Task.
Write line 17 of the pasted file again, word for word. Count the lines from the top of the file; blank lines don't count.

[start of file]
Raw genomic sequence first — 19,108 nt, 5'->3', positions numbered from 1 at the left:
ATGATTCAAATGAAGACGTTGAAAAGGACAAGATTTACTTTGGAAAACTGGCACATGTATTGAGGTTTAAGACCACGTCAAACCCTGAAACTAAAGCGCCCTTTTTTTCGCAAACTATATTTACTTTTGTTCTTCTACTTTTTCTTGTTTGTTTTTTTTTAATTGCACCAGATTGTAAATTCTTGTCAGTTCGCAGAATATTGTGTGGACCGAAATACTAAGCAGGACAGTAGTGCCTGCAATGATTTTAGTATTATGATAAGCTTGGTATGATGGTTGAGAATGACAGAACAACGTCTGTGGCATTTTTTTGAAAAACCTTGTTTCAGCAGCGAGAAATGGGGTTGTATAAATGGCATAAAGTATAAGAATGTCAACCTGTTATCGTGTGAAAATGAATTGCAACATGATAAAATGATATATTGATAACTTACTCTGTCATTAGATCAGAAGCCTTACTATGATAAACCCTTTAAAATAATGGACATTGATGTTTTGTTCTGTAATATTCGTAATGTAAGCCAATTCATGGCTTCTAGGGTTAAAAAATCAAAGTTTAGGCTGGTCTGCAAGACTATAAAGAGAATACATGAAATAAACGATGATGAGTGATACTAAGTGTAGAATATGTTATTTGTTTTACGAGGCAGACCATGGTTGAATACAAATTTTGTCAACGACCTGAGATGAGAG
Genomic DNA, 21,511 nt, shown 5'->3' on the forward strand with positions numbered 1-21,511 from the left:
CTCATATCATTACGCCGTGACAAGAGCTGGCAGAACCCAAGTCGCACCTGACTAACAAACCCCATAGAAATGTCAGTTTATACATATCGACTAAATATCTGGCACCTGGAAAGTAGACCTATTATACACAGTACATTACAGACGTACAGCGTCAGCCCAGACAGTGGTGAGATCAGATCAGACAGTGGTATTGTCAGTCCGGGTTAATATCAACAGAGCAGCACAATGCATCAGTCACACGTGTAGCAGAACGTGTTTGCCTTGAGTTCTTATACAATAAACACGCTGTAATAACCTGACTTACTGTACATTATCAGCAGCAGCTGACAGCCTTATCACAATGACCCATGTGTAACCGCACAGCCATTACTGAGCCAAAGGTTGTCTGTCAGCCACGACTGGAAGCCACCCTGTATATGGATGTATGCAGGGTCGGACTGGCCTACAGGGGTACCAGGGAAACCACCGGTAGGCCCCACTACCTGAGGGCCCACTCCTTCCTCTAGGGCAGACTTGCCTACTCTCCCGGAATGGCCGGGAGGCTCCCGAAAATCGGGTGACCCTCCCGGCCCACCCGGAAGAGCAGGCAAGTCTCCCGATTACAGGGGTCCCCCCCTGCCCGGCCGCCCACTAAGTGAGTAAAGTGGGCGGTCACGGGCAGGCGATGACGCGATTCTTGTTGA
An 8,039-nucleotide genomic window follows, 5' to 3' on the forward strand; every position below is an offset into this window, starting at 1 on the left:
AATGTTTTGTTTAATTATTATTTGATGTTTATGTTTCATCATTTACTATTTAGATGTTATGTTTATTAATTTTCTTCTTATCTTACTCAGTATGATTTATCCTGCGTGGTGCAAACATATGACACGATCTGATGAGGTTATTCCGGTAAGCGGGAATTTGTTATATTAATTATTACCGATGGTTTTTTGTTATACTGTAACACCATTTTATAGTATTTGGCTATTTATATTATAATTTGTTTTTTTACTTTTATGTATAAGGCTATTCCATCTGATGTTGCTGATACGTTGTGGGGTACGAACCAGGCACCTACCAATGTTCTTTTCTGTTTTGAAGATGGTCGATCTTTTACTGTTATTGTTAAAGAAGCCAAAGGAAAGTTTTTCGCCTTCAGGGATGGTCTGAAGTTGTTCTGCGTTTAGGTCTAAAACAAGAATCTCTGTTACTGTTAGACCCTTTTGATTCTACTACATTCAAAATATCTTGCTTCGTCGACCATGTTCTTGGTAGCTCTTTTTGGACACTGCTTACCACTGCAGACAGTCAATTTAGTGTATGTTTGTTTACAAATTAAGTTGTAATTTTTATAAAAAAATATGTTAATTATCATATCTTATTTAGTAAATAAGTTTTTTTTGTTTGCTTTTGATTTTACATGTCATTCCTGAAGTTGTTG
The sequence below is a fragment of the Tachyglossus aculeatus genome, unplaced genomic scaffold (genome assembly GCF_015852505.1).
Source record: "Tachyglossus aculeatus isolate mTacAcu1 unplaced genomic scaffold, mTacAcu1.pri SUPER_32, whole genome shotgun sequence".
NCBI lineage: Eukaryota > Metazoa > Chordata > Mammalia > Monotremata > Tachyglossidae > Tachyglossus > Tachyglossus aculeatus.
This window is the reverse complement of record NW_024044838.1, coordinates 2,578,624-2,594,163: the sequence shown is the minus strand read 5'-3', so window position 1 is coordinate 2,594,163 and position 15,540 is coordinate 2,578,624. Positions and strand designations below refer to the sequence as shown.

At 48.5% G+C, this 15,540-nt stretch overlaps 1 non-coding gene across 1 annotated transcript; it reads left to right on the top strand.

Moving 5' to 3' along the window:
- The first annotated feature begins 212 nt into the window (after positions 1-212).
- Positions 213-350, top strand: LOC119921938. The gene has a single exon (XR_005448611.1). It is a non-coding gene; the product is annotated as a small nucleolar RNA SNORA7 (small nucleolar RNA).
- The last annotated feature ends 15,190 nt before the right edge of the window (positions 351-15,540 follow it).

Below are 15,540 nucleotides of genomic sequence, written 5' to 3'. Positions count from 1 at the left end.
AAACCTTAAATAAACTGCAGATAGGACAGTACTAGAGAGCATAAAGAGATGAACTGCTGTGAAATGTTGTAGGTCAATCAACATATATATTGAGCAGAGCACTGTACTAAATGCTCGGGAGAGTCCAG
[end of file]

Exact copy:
AAACCTTAAATAAACTGCAGATAGGACAGTACTAGAGAGCATAAAGAGATGAACTGCTGTGAAATGTTGTAGGTCAATCAACATATATATTGAGCAGAGCACTGTACTAAATGCTCGGGAGAGTCCAG